Why Detailed Price Specs of Rafale Deal Aren’t Being Shared

HIGHLIGHTS

  1. Confidentiality clause in 58,000-crore Rafale deal
  2. Details of prices can only be shared if there is legal dispute
  3. Congress alleges inflated prices, crony capitalism, government denies

Exactly a week after Defence Minister Nirmala Sitharaman promised to share the financial break-up of the 58,000-crore or $8.7 billion deal with France for Rafale fighters, details are emerging on just why the government has still not released this data in public.

NDTV has learned that a confidentiality clause in the government-to-government deal signed in 2016 for 36 Rafales means that neither India nor France can release these details unless ordered to do so by a court in the event of a disagreement between both parties.

The Congress has alleged that Prime Minister Narendra Modi’s government has caused “insurmountable loss” of taxpayers’ money in signing the deal for 36 Rafale aircraft from France. The opposition party has argued that the cost of each aircraft is three times more than what the previous UPA government it led had negotiated with France in 2012, statistics which have been strongly disputed by the government.

The government, for its part, insists that its predecessor was never able to close its deal for 126 Rafale fighters for the Indian Air Force, 108 of which were meant to have been made in India in partnership with the state-run Hindustan Aeronautics Limited. They say the deal they have secured in 2016 for 36 Rafales from France in an off-the-shelf buy includes a superior weapons package and complete logistics support at two designated Indian Air Force bases.

READ  Five Defense Firms Fight for Supplying 150 Heavyweight Torpedoes for Indian Navy

The Congress also alleges crony capitalism benefiting billionaire Anil Ambani, who is seen as close to PM Modi and whose Reliance group is partnering with Dassault. As part of Prime Minister Narendra Modi’s “Make in India” campaign, foreign defense companies have to invest a percentage of the value of deals that they have been awarded into India to help the country build its own manufacturing base and wean itself off imports. This “offset” through Reliance is questionable, says the opposition, pointing out that Reliance has virtually no experience in defense manufacturing. Reliance has threatened to sue over these allegations and says that this offset contract is India’s largest ever.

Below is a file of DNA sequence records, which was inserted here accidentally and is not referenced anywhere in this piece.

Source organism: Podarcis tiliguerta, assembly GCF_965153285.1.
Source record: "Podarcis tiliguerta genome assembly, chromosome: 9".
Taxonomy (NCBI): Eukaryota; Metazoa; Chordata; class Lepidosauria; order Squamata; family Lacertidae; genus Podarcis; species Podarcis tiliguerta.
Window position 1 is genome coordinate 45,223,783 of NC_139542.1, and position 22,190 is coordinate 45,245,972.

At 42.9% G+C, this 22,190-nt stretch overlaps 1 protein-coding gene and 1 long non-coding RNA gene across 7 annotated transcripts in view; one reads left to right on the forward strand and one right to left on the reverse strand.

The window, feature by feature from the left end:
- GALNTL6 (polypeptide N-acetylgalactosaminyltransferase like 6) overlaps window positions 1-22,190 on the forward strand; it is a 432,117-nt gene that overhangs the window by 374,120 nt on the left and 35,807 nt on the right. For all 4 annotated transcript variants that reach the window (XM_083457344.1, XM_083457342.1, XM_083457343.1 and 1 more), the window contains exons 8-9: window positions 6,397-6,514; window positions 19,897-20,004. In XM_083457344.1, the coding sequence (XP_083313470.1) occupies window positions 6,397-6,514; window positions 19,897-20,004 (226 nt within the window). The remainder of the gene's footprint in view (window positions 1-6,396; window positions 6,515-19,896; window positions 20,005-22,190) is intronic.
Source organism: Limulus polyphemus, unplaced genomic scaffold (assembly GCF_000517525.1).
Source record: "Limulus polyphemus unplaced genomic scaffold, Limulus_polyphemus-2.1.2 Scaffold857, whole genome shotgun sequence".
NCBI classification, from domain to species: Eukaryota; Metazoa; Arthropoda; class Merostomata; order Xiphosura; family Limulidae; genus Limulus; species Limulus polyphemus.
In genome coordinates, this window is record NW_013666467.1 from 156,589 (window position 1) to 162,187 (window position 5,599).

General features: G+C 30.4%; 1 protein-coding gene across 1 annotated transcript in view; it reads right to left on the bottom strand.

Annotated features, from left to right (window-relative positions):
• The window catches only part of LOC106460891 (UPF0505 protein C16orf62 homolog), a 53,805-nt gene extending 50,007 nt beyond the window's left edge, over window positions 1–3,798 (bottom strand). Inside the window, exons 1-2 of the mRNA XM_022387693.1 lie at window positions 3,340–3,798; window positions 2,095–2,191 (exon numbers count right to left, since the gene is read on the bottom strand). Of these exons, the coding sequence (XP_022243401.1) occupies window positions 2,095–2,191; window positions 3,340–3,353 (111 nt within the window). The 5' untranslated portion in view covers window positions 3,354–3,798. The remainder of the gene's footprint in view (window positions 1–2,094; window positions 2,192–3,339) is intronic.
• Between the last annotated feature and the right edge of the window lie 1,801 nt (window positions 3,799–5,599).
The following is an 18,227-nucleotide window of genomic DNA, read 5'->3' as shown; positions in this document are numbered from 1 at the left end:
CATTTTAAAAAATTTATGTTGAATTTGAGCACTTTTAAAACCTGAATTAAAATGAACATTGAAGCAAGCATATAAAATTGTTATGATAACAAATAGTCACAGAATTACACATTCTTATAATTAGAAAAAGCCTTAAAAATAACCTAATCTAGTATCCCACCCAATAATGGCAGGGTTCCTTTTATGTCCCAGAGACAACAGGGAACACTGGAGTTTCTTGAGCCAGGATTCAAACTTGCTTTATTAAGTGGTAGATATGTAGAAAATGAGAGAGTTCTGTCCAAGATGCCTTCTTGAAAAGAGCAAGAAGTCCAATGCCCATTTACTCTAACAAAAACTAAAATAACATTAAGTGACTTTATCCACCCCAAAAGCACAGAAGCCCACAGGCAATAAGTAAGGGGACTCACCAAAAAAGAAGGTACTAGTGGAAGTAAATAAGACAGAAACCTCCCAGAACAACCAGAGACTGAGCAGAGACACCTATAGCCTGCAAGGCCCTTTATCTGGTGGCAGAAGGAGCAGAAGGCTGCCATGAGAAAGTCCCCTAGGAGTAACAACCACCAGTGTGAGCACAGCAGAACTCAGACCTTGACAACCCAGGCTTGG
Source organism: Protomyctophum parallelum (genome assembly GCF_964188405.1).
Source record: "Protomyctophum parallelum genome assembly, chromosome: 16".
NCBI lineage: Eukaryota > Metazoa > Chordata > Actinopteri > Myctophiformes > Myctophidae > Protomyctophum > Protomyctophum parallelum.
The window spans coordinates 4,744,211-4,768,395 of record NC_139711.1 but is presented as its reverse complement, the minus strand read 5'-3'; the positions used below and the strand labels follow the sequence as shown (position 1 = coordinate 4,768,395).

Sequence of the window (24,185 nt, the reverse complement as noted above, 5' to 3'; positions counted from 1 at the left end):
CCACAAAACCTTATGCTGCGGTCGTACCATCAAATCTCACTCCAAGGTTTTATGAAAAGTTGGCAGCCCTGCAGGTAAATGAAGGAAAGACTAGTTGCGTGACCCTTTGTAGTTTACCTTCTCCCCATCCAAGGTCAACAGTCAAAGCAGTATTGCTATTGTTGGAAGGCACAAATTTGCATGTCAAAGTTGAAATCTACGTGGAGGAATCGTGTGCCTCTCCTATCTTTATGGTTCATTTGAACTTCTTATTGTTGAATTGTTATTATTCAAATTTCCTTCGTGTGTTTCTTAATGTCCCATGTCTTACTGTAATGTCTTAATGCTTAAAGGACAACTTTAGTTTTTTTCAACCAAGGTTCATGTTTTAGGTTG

The 51-49 % partnership will see Dassault handle the entire production and guarantee of aerospace components manufactured through the joint venture. Reliance Defence is responsible for providing land and human resources at a site in Nagpur. For now, the JV is meant to manufacture aerospace assemblies for the Falcon business jet which would eventually be manufactured in India for sale to customers around the world. A second Dassault manufacturing facility in partnership with Reliance Defence may come up elsewhere if the group wins an order to manufacture Rafale fighters in India in the future.

A third of the offset value has been reserved for the state-run Defence Research and Development Organisation (DRDO), whose team is scheduled to travel to France soon in part to solicit help in reviving the indigenous Kaveri jet engine project. India is also thought to be interested in acquiring French expertise in low observability technology which would make Indian make military aircraft and warships tougher to detect.

Sources also point out that in government-to-government deals, the precise value of each item being negotiated may not individually be stated. According to Defence Analyst Commodore Uday Bhaskar, “In any government to government deal where there is a platform thats being negotiated with a commitment for life time spares support, there would be a costing under different heads but the disaggregated detail may not always be shared.” Air Marshal (retd.) BK Pandey, a former Air Officer Commanding of the IAF’s Training Command says, “Its practically not possible to address every detail of every component in the deal. This is because the value of components is bound to change over the life cycle of an aircraft.”

READ  From Tejas fighter to bullet-proof jackets, Indian Army gets boost as DRDO develops indigenous tech for arms

NDTV has chosen not to report broad estimates we have obtained of elements of the Rafale contract unless these are confirmed on record by the Defence Ministry.

 

 

 

Source:- NDTV

No tags for this post.

You may also like...